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One response to “Loving Gaia Part 2

  1. Hi Darling,

    I made only minor edits, removed reference to ground table, did some punctuation. It’s still great.

    xox

    The New York times has a climate section. In it they report about what’s happening – it’s a mix of science and politics. They also offer articles about ways individuals can be more aware, and live with less of a footprint; topics range from using less plastic to maximizing energy savings. I don’t see much written, though, about how people are dealing with climate change in their emotional lives and about what is their personal relationship to the planet.

    A friend we’ll call Kara (to protect the innocent) recently related a story to me about the pastor of her church. On a volunteer cleanup day she noticed the church pastor toting around a big can of Roundup with a spray nozzle attached to it. She asked him what he was using it for. He cheerfully replied that he sprays along the stonewall in the front of the church to kill the weeds. Situated on a hillside near to the ocean, the church’s stonewall hosts runoff that makes its way into a stream that empties into the ocean.

    Kara asked if he wasn’t concerned about the runoff and the ocean? His friendly response was “Well, the harbor is really dirty anyway, so what’s the difference, right?”

    After pausing to gather up her best diplomatic self, Kara finally came back with “Uh, well.. the young people have been growing oysters in harbor in an effort to restore the ecosystem in there, and that could kill them faster than the kids can grow them…” She forced a toothy grin, “something to consider.” She then went on to point out that “The initiative came from the most disgusting harbor in the world- New York, where kids have been farming oysters to restore their harbor for years and they have seen a marked improvement.”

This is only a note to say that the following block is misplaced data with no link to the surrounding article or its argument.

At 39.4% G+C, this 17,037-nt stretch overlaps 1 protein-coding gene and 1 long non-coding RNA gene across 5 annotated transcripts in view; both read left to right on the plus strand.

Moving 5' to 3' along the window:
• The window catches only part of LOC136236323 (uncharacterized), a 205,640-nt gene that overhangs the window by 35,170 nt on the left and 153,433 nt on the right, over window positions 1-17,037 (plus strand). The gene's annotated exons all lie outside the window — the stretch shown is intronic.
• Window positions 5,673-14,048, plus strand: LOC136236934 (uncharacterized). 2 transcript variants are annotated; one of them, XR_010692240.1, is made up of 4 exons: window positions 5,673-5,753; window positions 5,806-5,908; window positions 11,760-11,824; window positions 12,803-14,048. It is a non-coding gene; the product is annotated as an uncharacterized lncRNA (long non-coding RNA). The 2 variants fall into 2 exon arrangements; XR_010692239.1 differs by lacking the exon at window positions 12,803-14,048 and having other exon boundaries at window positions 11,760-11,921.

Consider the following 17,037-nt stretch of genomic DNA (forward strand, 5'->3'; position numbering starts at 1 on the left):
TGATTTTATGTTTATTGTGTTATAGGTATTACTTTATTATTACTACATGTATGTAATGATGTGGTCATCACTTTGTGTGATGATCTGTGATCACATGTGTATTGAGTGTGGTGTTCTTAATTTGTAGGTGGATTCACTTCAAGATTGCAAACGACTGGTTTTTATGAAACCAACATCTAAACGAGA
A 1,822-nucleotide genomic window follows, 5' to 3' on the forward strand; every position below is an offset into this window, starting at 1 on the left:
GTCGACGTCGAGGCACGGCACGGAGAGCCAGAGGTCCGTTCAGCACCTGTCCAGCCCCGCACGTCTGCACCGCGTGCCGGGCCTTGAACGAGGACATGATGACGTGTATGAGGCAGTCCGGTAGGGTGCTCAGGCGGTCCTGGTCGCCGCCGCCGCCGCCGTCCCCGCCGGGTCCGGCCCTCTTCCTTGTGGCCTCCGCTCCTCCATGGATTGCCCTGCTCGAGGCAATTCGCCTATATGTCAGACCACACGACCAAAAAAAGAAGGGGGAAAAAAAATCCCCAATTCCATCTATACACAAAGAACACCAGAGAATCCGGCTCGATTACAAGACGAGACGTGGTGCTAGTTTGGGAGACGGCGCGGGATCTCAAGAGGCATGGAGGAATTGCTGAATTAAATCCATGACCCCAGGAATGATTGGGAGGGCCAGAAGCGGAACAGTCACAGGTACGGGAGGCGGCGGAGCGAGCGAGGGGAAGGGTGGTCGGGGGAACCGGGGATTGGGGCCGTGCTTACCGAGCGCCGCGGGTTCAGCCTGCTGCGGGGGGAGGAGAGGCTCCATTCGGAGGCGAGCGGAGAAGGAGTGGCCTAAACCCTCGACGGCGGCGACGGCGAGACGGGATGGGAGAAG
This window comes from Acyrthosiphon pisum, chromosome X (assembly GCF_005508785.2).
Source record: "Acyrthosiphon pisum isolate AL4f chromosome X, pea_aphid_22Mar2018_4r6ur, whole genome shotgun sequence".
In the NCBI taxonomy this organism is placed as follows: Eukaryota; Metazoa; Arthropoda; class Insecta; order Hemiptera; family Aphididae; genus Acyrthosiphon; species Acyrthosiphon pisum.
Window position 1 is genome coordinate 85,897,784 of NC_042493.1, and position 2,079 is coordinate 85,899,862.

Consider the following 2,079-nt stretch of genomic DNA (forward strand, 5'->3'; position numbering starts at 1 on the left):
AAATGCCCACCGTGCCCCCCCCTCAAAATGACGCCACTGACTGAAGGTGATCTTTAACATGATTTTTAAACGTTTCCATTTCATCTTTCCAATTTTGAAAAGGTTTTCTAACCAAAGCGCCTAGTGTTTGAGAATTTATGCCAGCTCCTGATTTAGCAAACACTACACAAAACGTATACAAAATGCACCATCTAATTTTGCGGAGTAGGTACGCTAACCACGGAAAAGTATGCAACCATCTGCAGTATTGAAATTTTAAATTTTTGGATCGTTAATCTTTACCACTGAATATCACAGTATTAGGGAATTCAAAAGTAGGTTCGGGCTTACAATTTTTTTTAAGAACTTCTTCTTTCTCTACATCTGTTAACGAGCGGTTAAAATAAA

Her story finished this way: “He bobbed his head and said ‘Oh, that’s interesting’… in a somewhat agreeable and ‘I’ll consider that’ kind of way. He disappeared with his Round Up.

    For me this story brought up the question: what is my unique and individual relationship with the planet? What are my feelings? The sight of the setting sun lighting up treetops lifts my spirits. I garden to be close to the soil, and in relationship with plants. Being in my vegetable garden gives me a feeling of deep well being that nothing else matches. The earthy sweet, sensual smell of vegetables ripening in the sun, tomato leaves fluttering in a breeze, basil reaching into the sun, bursting with peppery vitality.

    My boyfriend feels happiest on his bike in the woods. He relates to the landscape’s challenges, memorizes the terrain, and feels satisfied and alive pedaling over challenging mountain bike trails.

    For most of us, it’s at least one thing and for many of us, if we stop and think about it, there are a lot of things that join our hearts to the planet. Maybe we take those things for granted; after all, we feel entitled to our planet and it’s always been there for us.

    The snowdrops emerged in our yard today. Delicate little white bells that announce spring’s arrival here in the northeast – our first flowers of the season, and they don’t stay for long. I could not resist laying down in the grass and getting to their level to look at them.

    An ephemeral gift from the great mother of us all.

    Like